April 18, 2023

CGU Faculty Among Most Cited Researchers Globally

CGU Faculty are among the most cited researchers globally text graphic

The annual AD Scientific Index provides a who’s who of researchers whose work is cited most frequently by other academics around the world. The index analyzes academic studies from 218 countries, 21,439 universities/institutions, and 1,345,189 scientists, using numerous criteria. Once again, CGU faculty are among the cream of the crop.

Three active faculty members are in the top 2 percent of most-cited researchers, with 17 in the top 10 percent. In all, 24 out of 132 full-time, active CGU faculty are in the top 20 percent of researchers worldwide. Over the next several months, we will tell the story of CGU’s most-cited faculty.

3 CGU faculty are in the top 2% of researchers worldwide text graphic    17 Faculty are in the top 10% of researchers worldwide text graphic

Active Faculty in the Top 10 Percent of Researchers 

Michael Hogg is a social psychologist and the founder and director of the Social Identity Lab at CGU. He has published extensively on intergroup relations, group processes, influence and leadership, and self and identity, with over 400 scientific publications cited more than 110,000 times. His current research focuses on identity-related influence and leadership processes, the role of social identity in radicalization, and intergroup conflict.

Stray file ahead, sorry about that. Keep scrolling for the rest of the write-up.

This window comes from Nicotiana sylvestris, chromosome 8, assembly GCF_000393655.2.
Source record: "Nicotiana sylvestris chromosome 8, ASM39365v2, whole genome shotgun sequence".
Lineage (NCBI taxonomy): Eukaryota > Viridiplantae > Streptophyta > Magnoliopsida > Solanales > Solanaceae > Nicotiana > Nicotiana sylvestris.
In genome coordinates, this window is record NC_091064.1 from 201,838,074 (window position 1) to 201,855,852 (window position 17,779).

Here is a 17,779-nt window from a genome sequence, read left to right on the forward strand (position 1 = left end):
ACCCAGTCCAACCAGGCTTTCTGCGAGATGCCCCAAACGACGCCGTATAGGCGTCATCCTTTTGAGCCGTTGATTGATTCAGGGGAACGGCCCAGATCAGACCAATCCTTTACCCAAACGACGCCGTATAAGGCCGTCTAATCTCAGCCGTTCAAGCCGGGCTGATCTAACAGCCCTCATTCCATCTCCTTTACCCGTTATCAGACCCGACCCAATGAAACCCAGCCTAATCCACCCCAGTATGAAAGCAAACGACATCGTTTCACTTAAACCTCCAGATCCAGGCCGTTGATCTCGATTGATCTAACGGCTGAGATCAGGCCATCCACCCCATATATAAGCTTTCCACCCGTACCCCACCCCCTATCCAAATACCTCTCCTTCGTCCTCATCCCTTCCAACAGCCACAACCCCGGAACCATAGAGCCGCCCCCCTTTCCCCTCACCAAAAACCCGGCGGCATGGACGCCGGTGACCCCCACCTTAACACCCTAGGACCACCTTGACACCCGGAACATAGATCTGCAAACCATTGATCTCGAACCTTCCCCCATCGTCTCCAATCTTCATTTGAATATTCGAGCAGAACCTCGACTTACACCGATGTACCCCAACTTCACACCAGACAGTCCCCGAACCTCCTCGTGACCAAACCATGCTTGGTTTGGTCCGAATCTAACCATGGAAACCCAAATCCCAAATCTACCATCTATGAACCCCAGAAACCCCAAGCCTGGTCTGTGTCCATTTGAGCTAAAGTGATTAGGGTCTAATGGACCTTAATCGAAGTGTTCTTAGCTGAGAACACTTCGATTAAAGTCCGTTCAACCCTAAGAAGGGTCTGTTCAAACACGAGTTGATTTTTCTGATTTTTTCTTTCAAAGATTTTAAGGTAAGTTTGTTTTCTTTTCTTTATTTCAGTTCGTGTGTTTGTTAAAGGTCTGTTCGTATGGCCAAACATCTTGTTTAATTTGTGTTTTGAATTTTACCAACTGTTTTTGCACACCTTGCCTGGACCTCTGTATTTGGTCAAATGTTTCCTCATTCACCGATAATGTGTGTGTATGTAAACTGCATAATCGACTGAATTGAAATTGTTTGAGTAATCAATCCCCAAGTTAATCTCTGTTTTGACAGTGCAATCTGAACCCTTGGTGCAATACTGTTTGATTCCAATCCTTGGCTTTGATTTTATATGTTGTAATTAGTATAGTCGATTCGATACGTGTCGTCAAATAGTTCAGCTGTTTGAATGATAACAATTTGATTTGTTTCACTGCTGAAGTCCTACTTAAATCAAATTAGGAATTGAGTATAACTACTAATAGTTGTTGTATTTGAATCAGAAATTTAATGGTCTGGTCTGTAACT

C. Anderson Johnson is a professor and founding dean of CGU’s School of Community & Global Health. His research interests include the prevention of tobacco, alcohol, drug abuse, HIV-AIDS, and obesity, community and mass media approaches to promoting healthy lifestyles, and social and environmental influences on health-related behavior and outcomes. Johnson has over 25 years of experience in scientific and administrative leadership of large-scale community-based research projects. His current work focuses on gene-environment and culture-environment interactions affecting tobacco and alcohol use trajectories and prevention.

Alan W. Stacy’s research interests include implicit cognition in health behavior and addiction, multiple memory systems in the brain, and health interventions using electronic modalities. His recent NIH-funded studies focus on reducing infection risk in drug users and investigating the causes of increased electronic tobacco and opioid use among at-risk youth.